• students academic writing skills, including formal academic conventions.


In their own lecturing they are modelling aspects of criticality : posing questions and marshalling both theory and data in answering them, critiquing concepts and theories, presenting alternative analyses, demonstrating the dynamic nature of theory and interpretation. In seminars, feedback on student outputs etc, they are aiming to challenge and scaffold students in undertaking the same processes. Guided criticality is central to the teaching and learning process, i.e. students learning to undertake increasingly ambitious investigations with lecturer-posed questions. Independent criticality is the target end point, with students able to form their own questions and problems, and develop substantial reasoned responses which connect up opinion, data and theory.

The student reaction to all of this is tentative at first, with Y1 students able to express personal responses but perhaps not making the most of their pre-existing critical abilities, in this new environment. But our case studies clearly show how students settle down and engage with disciplinary critical inquiry. While our focus here is on critical reason, non-cognitive elements are key to this: student motivation and confidence are essential ingredients. To what extent students grow concurrently in self awareness and in intercultural awareness and develop a questioning attitude towards life' all desired goals expressed by lecturers in interview is not revealed by the analyses undertaken for this particular paper, and must await further exploration e.g. of the student interview corpus.

The full paper can be accessed on the Criticality project website (

How language classes contribute to students' critical development

Florence Myles and Christopher Brumfit

This was a preliminary paper based on a partial analysis of data relating to language learning in the university called Westford. The presenters explored the way in which the language programme specifically aimed to foster the learning of language as a tool for cultural exchange/analysis at the highest level. Unlike strictly skill-based courses for, say, business French or holiday Spanish, a large part of the language curriculum was aimed at giving learners the linguistic tools to behave as critical beings in other' cultures.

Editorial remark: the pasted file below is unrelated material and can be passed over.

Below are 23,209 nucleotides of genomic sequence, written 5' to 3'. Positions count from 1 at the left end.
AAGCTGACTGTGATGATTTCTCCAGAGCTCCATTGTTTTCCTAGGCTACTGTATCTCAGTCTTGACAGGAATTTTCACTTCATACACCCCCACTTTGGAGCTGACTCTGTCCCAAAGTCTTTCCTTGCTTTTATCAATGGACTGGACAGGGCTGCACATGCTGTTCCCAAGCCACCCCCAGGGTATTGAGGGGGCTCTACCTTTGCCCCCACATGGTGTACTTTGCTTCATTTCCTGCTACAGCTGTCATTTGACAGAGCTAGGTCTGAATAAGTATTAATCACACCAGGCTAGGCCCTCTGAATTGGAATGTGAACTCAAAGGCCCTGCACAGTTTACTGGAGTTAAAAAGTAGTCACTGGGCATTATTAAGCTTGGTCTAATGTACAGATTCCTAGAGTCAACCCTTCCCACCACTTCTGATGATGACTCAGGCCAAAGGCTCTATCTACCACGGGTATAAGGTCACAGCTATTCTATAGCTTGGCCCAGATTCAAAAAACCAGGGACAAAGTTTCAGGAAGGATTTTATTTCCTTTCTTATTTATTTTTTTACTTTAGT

The research questions underlying this paper were as follows:

  • Is a concern for critical development evident in the language curriculum?
  • If so, how is critical development fostered in the language programmes?
  • Are there signs of criticality in the language classes / language work produced by the students?
  • What is the relationship between the language curriculum and the content' curriculum in relation to the concept critical development'?


The paper was based on an analysis of (a) course descriptors, (b) marking criteria, (c) student interviews and (d) language tutors' interviews. As the researchers had not yet been able to analyse the available written work, the paper did not include analyses of students' written performance. Consequently, the paper primarily addressed the first two questions, though the presenters discussed the final one as a problem issue' in the last section.

The presenters argued that although much of the language curriculum is, quite understandably, primarily skill- and knowledge- based, especially in the lower levels, there is nonetheless a clear progression as we go up the levels along the dimensions relevant to criticality.

The presenters reported that the importance of academic writing skills in the L2 becomes increasingly significant, and the language curriculum increasingly forefronts analytical and critical skills, along 3 dimensions:

  • level of abstractness;
  • argumentative skills;
  • originality of ideas.


The language curriculum puts much emphasis on independence and self-criticism, throughout the stages. This is evident in all the course documentation, as well as in students' and lecturers' interviews.

In conclusion the presenters suggested that it is clear that the language programme is very much geared towards giving the students the L2 linguistic tools enabling them to use the critical/analytical skills required of them in the content courses. It does this partly by the content chosen, partly by the emphasis on self-awareness and development of linguistic competence, and partly by teaching the styles of disciplinary-critical discourse in the target language.

The full paper can be accessed on the Criticality project website (

The special contribution of the Year Abroad to student critical development